Controlling costs through medical and pharmacy integration
Connecting pharmacy and medical benefits helps provide a more holistic view to offer employees the clinical assistance and guidance they need for better health.
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In a rapidly changing industry with rising costs and chronic conditions, about 90% of employers say high drug prices threaten affordable employee benefits.1 It’s more important than ever for employers to find solutions to manage their medical and pharmacy spend while supporting their employee population. Challenges employers and employees face include:
- 28% of Americans have 3 or more conditions, and this will increase 168% in 10 years2 One in 3 adults could have diabetes by 2050.3 And 1 in 5 adults will develop heart failure.4
- About 20% of Americans are taking 3 or more medications.5
- The 1--2% of employees who have conditions requiring specialty medications drove 59% of total drug spend across both medical and pharmacy benefits.6
UnitedHealthcare research shows that combining pharmacy benefits with medical plans is central to improving outcomes and containing costs. Integrated pharmacy solutions can realize incremental medical savings from up to $28 per member per month,7 up to an 11%--15% reduction in ER visits8 and inpatient admits costs, and up to 18% increase in medication adherence for top chronic conditions.9
“If employers can’t see the complete picture, they may have a blind spot that they don’t know about in their employee population,” says Susan Maddux, UnitedHealthcare Chief Pharmacy Officer. “We have the expertise working across teams and resources to implement the overall management of these programs focusing on right drug, right cost while creating the right experience.”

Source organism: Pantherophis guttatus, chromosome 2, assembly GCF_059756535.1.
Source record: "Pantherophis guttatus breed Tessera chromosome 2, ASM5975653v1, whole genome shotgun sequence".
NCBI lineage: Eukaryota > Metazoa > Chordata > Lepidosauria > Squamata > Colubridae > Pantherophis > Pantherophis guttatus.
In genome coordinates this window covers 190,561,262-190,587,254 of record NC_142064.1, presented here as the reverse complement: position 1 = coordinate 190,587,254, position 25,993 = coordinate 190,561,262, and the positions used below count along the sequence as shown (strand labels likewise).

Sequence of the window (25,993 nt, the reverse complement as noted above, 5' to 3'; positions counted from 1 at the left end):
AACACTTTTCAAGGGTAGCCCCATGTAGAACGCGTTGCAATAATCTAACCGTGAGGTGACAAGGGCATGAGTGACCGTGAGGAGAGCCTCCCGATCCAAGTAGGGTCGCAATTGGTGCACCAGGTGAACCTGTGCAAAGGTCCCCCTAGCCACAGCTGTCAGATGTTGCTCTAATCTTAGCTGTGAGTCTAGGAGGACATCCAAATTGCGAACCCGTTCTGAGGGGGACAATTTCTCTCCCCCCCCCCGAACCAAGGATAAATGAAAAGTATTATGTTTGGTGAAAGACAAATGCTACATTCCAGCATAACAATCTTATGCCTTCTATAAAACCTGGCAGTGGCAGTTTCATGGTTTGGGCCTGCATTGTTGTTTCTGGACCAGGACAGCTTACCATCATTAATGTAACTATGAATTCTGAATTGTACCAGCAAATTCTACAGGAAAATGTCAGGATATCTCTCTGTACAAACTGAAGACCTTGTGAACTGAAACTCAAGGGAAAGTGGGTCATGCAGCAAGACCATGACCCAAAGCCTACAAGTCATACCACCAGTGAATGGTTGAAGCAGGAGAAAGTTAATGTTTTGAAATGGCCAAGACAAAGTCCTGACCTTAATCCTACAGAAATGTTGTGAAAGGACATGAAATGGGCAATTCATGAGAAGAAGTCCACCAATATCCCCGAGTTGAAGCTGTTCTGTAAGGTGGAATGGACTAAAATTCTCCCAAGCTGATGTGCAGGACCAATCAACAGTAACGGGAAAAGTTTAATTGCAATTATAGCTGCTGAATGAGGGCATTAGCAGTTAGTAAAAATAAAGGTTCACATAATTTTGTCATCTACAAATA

Integrated health benefits in action
Integration happens across a combination of UnitedHealthcare medical benefits, OptumRx pharmacy care services, comprehensive clinical management programs and UnitedHealthcare health advocacy model.
When about 44% of specialty medications on average fall under the medical benefit and 55% fall under the pharmacy benefit,10 an integrated approach to managing specialty conditions makes it easier for employers to manage the costs and care teams to support employees from a 360-degree perspective.
Member support teams — health advocates, physicians, nurses and pharmacists — leverage the same integrated data systems and holistic view to provide members with the clinical assistance and guidance to help ensure the right strategy at every step. This can include educating members about their treatment, notifying doctors when a prescription is abandoned at the pharmacy, sending proactive refill reminders, connecting members with behavioral health services and alerting prescribers to potential drug safety issues.
For example, Maria,* who has recently been diagnosed with cancer, begins her treatment path with:
“Our integrated model has been in place for more than a decade, including our data engine that analyzes vast amounts of pharmacy and medical data points and information, to find opportunities and potential issues for our members that can be addressed in an organized way by our organization,” says Paul Kiser, Senior Vice President of Client Relationships for OptumRx Commercial Markets. “We are executing on this model today and have the experience that allows us to continuously build and enhance our capabilities .”
3 Key Takeaways
- Medical and pharmacy integration happens across a combination of UnitedHealthcare medical benefits, OptumRx pharmacy care services and comprehensive clinical management programs.
- Member support teams — health advocates, physicians, nurses and pharmacists — leverage the same integrated data systems to provide members with the clinical assistance and guidance they need for improved health.
- Integrated pharmacy solutions can realize incremental medical savings of up to $28 per member per month.